Brushstrokes: Footprints to Understanding

Wondering what the brushwork that provides the texture, direction, depth of paint, etc. on a canvas surface can help tell the story of a piece. Artists have a lot of tools to use: color, composition, subject matter, perspective…

The brush can leave an expressive swath of paint, a smooth continuous tone and other effects. When I go to museums I often like to stand near a painting at the distance I would stand if I were painting it. Of course this makes the guards nervous, so I don’t move my hands, just my eyes soaking in the motion and lengths of bush marks. How else could I perceive what they did?

I read up about techniques, for instance Turner left his thumbnail long to use as a scraper of sorts, or what kinds of brush hairs to expect in the dried paint. (Art conservators will determine I used brushes of border collies and labrador hairs, I am certain.)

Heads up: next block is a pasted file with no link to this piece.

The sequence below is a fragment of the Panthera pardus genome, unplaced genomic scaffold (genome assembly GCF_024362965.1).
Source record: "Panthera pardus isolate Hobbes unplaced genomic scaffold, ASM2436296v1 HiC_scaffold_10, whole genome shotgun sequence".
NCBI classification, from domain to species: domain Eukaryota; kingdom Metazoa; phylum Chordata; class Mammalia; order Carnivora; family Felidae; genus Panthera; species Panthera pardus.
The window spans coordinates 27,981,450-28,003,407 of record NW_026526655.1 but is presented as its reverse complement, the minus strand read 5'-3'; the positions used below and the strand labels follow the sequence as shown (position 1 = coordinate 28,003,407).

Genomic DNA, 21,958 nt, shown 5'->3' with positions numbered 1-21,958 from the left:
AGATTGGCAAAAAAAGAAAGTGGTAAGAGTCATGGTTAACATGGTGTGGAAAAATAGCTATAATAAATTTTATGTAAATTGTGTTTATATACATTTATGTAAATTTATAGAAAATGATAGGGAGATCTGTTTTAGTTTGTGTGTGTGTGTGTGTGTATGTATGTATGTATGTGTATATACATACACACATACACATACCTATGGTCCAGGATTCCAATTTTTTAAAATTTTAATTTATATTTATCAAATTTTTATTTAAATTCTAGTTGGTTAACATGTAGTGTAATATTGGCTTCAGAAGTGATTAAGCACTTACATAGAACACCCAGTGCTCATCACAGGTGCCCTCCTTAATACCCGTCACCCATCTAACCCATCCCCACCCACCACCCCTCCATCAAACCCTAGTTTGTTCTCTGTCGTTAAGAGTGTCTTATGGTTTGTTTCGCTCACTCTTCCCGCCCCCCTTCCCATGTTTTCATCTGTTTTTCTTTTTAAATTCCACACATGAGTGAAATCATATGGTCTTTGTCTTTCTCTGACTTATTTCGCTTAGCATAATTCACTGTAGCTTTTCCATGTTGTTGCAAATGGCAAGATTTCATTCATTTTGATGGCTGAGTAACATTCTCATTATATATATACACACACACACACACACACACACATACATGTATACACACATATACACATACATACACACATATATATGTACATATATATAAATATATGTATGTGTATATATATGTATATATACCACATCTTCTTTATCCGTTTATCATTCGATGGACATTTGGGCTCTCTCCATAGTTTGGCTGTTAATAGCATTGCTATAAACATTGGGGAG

I’m curious as of late about larger, more expressive strokes, not the seemingly rigid, smooth, careful small, very small, strokes of sometimes realistic scenes. I would like to express the aliveness of nature around us, of scenes we love. An emotional response.

Sometimes we say “That artist is a “painter’s painter” and I think it’s all about how they handle paint on the surface. This isn’t Photoshop, people. We know it’s paint we’re using as a language. Express the paint’s life as paint!